Amazed by Ordinary

Jesus Rejected at Nazareth

“When Jesus had finished these parables, he moved on from there. Coming to his hometown, he began teaching the people in their synagogue,and they were amazed. “Where did this man get this wisdom and these miraculous powers?” they asked.“Isn’t this the carpenter’s son? Isn’t his mother’s name Mary, and aren’t his brothers James, Joseph, Simon and Judas? Aren’t all his sisters with us? Where then did this man get all these things?” And they took offense at him. But Jesus said to them, “A prophet is not without honor except in his own town and in his own home.” And he did not do many miracles there because of their lack of faith.” Matthew 13:53-58

At first glance, these verses seem like just another story of Jesus teaching in a synagogue, healing the sick, and amazing those around Him with His wisdom and power. Yet, what amazed the crowds in this story the most about Jesus is just how ordinary he was. 

Jesus is teaching in his hometown of Nazareth. Here, the people watched Him grow up; they knew him as a small boy. They knew of his humble carpenter background, that his family was not from riches, and that his brothers and sisters were also just that – ordinary. They couldn’t believe that someone who looked just like them could speak of such wisdom and perform such miracles.  

Jesus’ humble arrival on earth, first in a manger then as a carpenter and soon on a donkey, was all intentional. As Paul writes to the church in Corinth: 

But God chose the foolish things of the world to shame the wise; God chose the weak things of the world to shame the strong. God chose the lowly things of this world and the despised things—and the things that are not—to nullify the things that are, so that no one may boast before him.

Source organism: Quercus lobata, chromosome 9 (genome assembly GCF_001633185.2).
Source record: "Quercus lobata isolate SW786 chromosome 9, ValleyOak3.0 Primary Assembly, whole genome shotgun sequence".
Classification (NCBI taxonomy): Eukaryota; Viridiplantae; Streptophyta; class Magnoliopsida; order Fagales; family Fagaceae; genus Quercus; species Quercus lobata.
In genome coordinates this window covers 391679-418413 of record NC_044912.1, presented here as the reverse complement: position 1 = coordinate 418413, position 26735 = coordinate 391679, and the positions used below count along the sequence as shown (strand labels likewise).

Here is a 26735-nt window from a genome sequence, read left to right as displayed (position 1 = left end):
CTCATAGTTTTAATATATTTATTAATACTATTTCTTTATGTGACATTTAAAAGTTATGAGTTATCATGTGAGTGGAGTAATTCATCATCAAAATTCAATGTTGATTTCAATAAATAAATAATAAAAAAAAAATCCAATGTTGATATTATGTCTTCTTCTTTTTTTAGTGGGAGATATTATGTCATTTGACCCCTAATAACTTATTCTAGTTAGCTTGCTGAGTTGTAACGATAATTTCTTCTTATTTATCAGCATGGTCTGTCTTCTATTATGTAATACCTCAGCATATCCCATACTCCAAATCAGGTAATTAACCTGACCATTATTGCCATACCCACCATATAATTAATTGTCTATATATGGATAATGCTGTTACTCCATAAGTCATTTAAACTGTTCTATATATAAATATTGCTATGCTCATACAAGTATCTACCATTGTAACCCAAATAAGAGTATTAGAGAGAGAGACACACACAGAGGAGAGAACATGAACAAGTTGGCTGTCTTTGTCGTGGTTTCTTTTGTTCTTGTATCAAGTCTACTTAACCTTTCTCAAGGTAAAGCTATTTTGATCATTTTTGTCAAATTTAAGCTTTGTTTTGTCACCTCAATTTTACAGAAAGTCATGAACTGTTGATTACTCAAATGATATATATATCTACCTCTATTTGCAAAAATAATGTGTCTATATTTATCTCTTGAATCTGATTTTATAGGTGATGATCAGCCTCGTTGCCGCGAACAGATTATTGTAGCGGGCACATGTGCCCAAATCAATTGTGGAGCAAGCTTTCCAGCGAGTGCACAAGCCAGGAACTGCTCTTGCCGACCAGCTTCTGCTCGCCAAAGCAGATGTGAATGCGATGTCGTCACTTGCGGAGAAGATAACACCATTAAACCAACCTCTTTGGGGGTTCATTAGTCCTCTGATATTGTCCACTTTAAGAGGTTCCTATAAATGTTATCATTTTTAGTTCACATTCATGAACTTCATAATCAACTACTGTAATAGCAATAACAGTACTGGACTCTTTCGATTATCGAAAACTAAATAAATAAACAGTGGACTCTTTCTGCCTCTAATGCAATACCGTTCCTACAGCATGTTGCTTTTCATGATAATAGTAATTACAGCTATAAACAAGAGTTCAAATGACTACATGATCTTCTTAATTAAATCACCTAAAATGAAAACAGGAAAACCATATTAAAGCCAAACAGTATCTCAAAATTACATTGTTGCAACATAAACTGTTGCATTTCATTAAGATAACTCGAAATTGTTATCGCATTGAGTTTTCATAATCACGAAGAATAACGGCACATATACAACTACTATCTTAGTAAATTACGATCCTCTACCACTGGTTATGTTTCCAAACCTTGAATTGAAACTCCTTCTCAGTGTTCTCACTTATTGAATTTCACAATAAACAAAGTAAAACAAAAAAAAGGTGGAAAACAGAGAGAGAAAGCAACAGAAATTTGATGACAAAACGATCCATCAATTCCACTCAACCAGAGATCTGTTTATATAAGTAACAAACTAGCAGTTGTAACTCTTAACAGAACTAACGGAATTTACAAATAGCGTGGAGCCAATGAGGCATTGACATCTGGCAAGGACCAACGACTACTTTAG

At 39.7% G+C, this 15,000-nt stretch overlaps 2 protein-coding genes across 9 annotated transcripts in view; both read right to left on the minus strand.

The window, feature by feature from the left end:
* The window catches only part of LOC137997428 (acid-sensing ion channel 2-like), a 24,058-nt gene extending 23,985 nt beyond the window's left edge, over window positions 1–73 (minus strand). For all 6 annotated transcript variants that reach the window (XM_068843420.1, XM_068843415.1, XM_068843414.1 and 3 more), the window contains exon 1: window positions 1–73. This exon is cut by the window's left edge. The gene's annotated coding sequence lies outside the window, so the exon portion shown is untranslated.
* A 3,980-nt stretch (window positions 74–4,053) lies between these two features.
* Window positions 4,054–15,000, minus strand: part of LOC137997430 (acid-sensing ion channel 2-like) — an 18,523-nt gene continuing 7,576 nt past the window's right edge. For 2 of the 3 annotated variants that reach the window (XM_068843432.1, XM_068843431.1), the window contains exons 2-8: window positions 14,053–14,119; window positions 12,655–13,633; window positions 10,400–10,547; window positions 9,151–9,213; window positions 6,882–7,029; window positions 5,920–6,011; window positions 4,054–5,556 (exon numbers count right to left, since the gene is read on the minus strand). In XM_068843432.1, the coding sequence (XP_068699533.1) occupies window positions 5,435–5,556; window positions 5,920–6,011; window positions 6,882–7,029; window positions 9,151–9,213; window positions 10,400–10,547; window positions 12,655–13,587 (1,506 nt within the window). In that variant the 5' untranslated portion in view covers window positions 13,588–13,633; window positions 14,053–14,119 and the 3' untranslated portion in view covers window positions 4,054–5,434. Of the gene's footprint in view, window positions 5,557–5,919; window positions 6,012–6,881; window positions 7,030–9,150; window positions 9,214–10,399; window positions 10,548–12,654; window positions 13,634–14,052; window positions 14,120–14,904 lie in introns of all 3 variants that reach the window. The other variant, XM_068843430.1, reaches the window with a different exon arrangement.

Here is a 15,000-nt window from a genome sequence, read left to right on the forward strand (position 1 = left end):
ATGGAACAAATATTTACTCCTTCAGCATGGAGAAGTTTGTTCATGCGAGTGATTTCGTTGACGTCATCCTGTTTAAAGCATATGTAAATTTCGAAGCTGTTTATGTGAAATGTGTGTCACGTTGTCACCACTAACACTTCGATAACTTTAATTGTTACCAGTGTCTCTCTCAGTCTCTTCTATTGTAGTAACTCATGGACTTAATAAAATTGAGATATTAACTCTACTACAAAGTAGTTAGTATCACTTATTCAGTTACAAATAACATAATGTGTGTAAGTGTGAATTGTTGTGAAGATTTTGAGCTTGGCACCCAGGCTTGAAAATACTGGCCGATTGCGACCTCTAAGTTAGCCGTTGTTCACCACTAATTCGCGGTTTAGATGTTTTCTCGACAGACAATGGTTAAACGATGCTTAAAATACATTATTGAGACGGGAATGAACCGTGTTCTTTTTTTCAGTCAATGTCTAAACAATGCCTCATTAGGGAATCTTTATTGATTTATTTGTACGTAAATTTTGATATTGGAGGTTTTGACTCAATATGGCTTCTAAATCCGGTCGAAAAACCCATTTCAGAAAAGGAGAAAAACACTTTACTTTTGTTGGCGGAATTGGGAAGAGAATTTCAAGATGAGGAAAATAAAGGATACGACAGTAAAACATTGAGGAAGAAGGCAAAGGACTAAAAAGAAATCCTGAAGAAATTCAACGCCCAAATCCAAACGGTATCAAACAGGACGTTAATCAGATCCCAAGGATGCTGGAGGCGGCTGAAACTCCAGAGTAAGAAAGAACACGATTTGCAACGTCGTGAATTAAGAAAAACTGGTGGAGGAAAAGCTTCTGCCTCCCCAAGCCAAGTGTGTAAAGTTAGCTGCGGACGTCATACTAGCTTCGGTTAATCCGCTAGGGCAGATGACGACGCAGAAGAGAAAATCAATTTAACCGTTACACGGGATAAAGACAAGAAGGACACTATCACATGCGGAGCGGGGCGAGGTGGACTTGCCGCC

1 Corinthians 1:27-29

God uses people just like you and me – ordinary people – as lights in this darkened world. He used His son as the ultimate example of what is looks like to be an ordinary person (though we know he was far from ordinary), who can also bring great glory to God while being rejected, persecuted, and cast out. People like Paul, Timothy, Titus, John– the list goes on — are all examples of God using the foolish to shame the wise. 

“After all, the thing that looks most ordinary might be the thing that leads you to victory.” 

Matt Haig, The Midnight Library

I often struggle with “imposter syndrome.” I tend to think that I just got lucky with jobs, opportunities and such and find it hard to believe I really deserve the things in my life. I often live in fear of being “found out.” What if I’m not the professional they expected me to be? What if I’m not the Christian they thought I was? While there are many complexities to these thoughts, the biggest aspect is that I struggle to believe that God really trusts me with His Word and the responsibility of sharing it and shepherding others. 

The amazing part? We can find freedom from the lies that tell us we aren’t good enough or don’t deserve to be a part God’s chosen people BECAUSE God calls the ordinary. We must always remember this: He qualifies the called, not calls the qualified

So today, I encourage you to stand amazed by God’s grace towards ordinary people like you and me. Let us be astonished that our God is near to the lowly, sees the weak, and cares for the ordinary.

3 thoughts on “Amazed by Ordinary

  1. This resonates with me…how long can you fake it until somebody figures out you have no clue what you are doing? Then you remember the humble people who did so much to advance God’s kingdom–those who many people look past. How can He trust me with something so important, what if I mess it up, etc.? The fact that you even think those things and are aware enough to wonder shows that you are enough. Thank you…

    Liked by 2 people

  2. For 17 years I had opportunities to teach children of varying ages about Jesus. I was constantly reminded of the privilege to make a difference in just 1 child’s life. I was always amazed that God used ME.

    Liked by 1 person

Leave a Reply

Fill in your details below or click an icon to log in:

WordPress.com Logo

You are commenting using your WordPress.com account. Log Out /  Change )

Google photo

You are commenting using your Google account. Log Out /  Change )

Twitter picture

You are commenting using your Twitter account. Log Out /  Change )

Facebook photo

You are commenting using your Facebook account. Log Out /  Change )

Connecting to %s

%d bloggers like this: